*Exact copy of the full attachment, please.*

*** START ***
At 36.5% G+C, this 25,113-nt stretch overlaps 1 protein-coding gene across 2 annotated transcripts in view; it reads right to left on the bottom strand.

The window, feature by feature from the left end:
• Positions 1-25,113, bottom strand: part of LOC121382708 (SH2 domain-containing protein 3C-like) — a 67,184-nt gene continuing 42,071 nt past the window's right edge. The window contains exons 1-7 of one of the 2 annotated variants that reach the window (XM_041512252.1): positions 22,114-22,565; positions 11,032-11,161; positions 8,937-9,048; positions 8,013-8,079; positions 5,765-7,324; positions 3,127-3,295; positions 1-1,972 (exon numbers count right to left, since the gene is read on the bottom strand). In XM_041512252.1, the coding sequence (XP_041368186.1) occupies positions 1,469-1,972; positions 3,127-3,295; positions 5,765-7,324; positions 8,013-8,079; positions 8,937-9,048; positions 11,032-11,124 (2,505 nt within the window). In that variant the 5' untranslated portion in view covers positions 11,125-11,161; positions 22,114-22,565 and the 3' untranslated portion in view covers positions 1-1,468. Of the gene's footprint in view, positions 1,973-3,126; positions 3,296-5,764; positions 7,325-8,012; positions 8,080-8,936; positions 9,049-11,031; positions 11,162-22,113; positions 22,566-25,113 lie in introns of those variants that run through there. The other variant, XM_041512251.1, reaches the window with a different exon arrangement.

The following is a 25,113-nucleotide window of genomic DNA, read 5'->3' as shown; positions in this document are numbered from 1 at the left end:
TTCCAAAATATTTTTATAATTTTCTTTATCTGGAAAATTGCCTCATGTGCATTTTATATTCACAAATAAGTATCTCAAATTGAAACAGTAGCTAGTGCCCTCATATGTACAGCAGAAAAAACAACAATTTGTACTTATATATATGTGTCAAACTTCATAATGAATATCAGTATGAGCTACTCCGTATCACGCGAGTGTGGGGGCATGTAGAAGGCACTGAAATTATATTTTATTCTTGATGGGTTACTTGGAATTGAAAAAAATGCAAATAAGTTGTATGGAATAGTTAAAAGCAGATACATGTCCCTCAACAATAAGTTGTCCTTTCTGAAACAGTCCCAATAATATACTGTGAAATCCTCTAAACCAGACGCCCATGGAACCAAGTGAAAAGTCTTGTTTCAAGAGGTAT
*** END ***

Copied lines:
At 36.5% G+C, this 25,113-nt stretch overlaps 1 protein-coding gene across 2 annotated transcripts in view; it reads right to left on the bottom strand.

The window, feature by feature from the left end:
• Positions 1-25,113, bottom strand: part of LOC121382708 (SH2 domain-containing protein 3C-like) — a 67,184-nt gene continuing 42,071 nt past the window's right edge. The window contains exons 1-7 of one of the 2 annotated variants that reach the window (XM_041512252.1): positions 22,114-22,565; positions 11,032-11,161; positions 8,937-9,048; positions 8,013-8,079; positions 5,765-7,324; positions 3,127-3,295; positions 1-1,972 (exon numbers count right to left, since the gene is read on the bottom strand). In XM_041512252.1, the coding sequence (XP_041368186.1) occupies positions 1,469-1,972; positions 3,127-3,295; positions 5,765-7,324; positions 8,013-8,079; positions 8,937-9,048; positions 11,032-11,124 (2,505 nt within the window). In that variant the 5' untranslated portion in view covers positions 11,125-11,161; positions 22,114-22,565 and the 3' untranslated portion in view covers positions 1-1,468. Of the gene's footprint in view, positions 1,973-3,126; positions 3,296-5,764; positions 7,325-8,012; positions 8,080-8,936; positions 9,049-11,031; positions 11,162-22,113; positions 22,566-25,113 lie in introns of those variants that run through there. The other variant, XM_041512251.1, reaches the window with a different exon arrangement.

The following is a 25,113-nucleotide window of genomic DNA, read 5'->3' as shown; positions in this document are numbered from 1 at the left end:
TTCCAAAATATTTTTATAATTTTCTTTATCTGGAAAATTGCCTCATGTGCATTTTATATTCACAAATAAGTATCTCAAATTGAAACAGTAGCTAGTGCCCTCATATGTACAGCAGAAAAAACAACAATTTGTACTTATATATATGTGTCAAACTTCATAATGAATATCAGTATGAGCTACTCCGTATCACGCGAGTGTGGGGGCATGTAGAAGGCACTGAAATTATATTTTATTCTTGATGGGTTACTTGGAATTGAAAAAAATGCAAATAAGTTGTATGGAATAGTTAAAAGCAGATACATGTCCCTCAACAATAAGTTGTCCTTTCTGAAACAGTCCCAATAATATACTGTGAAATCCTCTAAACCAGACGCCCATGGAACCAAGTGAAAAGTCTTGTTTCAAGAGGTAT